Sunday night’s presidential debate was enough to leave any sentient person despairing over the state of our republic. Donald Trump has managed to lower the national dialogue to the level of “The Jerry Springer Show.”

It was depressing. Not a word about how to help veterans, including a generation that volunteered for a decade of relentless war. Instead, we were treated to a bad reality TV show masquerading as politics, an embarrassing race to the bottom.

Jimmy O’Brien watched the debate, hoping he’d hear the man and woman who want to be president talk about what they were going to do for working men and women. But he didn’t hear any of that.


“The middle class in this country is under attack,” O’Brien said. “You wouldn’t know it listening to that.”

Principle, acting on it, is in short supply these days. Last week, Jimmy O’Brien and six other men decided they had to act on principle. Following the example of the most principled Americans, they used civil disobedience to make a point.

A few hours before the MBTA fiscal control board voted to privatize the T’s money collection operation, they went down to the T’s money room in Charlestown and refused to move from the front gate. They were arrested for unlawful assembly, handcuffed by Transit cops who belong to a union themselves, carted off to Charlestown District Court.

Jimmy O’Brien grew up in Charlestown, not far from that courthouse. Some of the kids he grew up with could find that courthouse in their sleep, for all the wrong reasons. But O’Brien made better choices, and today he’s the president of Local 589 of the Carmen’s Union, representing 4,100 working people who work for the MBTA.

O’Brien and six other leaders of Local 589 — Pat Hogan, Mike Keller, Joe Cerbone, Allen Lee, Larry Kelly, and John Hunt — submitted themselves to arrest. It wasn’t a publicity stunt. It was an act of principle. It was drawing a line in the sand. It was saying they believed in something strongly enough to get pinched for it.


And Jimmy O’Brien and the six others believe strongly that outsourcing public jobs, that privatizing public transportation, is a bad deal for the working people who make the MBTA run and the working people who rely on it to get to work.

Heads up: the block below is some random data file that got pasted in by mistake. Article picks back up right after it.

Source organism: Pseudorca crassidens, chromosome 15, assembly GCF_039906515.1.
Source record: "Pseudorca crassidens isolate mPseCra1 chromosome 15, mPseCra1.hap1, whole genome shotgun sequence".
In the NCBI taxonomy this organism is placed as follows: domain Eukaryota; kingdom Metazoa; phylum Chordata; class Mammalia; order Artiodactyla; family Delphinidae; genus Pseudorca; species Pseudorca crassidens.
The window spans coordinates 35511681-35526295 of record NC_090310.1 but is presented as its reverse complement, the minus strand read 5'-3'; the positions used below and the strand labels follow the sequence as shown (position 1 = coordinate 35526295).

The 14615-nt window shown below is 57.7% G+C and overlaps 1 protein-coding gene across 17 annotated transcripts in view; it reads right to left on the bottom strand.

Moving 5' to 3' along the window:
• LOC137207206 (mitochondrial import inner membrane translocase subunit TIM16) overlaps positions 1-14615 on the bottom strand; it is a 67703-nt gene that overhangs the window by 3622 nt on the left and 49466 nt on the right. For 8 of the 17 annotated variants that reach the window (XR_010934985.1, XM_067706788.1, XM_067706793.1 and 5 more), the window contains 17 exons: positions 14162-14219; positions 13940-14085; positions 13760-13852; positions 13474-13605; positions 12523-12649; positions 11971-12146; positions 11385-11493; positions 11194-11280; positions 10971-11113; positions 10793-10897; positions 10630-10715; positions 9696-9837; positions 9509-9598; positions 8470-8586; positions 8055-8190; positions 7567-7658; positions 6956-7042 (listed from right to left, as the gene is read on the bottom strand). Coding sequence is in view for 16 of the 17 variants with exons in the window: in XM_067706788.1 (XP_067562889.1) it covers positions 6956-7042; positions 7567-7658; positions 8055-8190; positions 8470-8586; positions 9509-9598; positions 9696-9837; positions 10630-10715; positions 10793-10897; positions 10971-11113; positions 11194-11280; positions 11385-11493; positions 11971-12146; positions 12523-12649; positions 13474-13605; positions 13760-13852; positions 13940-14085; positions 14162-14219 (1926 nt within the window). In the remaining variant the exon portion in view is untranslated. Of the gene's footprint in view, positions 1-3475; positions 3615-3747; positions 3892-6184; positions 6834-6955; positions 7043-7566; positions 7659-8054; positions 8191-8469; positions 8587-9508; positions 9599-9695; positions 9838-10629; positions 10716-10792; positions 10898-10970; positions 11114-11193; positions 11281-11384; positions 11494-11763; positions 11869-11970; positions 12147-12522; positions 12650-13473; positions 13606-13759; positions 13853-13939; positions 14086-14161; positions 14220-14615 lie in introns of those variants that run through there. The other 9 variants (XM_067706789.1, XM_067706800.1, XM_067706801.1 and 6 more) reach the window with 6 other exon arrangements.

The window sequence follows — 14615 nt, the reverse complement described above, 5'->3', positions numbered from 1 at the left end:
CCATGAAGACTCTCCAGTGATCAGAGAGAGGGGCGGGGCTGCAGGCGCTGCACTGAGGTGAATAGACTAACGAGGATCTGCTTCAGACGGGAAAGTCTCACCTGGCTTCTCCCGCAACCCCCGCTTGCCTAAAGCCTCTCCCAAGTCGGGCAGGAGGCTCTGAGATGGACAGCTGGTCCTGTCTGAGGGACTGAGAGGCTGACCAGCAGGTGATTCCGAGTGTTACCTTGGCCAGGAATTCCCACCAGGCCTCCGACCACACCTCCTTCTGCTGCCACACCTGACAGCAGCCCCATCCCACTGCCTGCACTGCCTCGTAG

Governor Charlie Baker and the man who runs the MBTA for him, Brian Shortsleeve, believe privatizing portions of the T will make it more efficient and less expensive. Jimmy O’Brien doesn’t believe that for a minute, and he points to Keolis, the company that took over the commuter rail, as a prime example of the fallacy of privatization.

“Keolis did what every company that comes in under the guise of privatization does: They lowballed everything to get the contract. Then, once they get the contract, they come back with hat in hand, saying they need more money. So they get another $66 million,” O’Brien says. “That’s how it will work with every other company, because they are not answerable to the public; they’re answerable to their shareholders.”

Brink’s got the $18.7 million contract to run the money room for five years. Shortsleeve says that will save the T more than $8 million. O’Brien doesn’t believe that, but his union hasn’t been allowed to see the math all this is based on.


O’Brien says this is about far more than protecting jobs for his members.

“Teachers, nurses, mental health care workers,” he said. “All of those jobs are getting nickeled and dimed.

“What we’re talking about, if people would be honest about it, is a race to the bottom, replacing employees who make a decent wage with those who make a lower wage, making it impossible for them to live a decent life.”

What Jimmy O’Brien is saying, about the devaluing of working people, about the erosion of the middle class, is the background music to the most disturbing, depressing, dispiriting presidential campaign in history.

And the worst part is, hardly anybody is listening to the music.

Kevin Cullen is a Globe columnist. He can be reached at cullen@globe.com. Follow him on Twitter @GlobeCullen.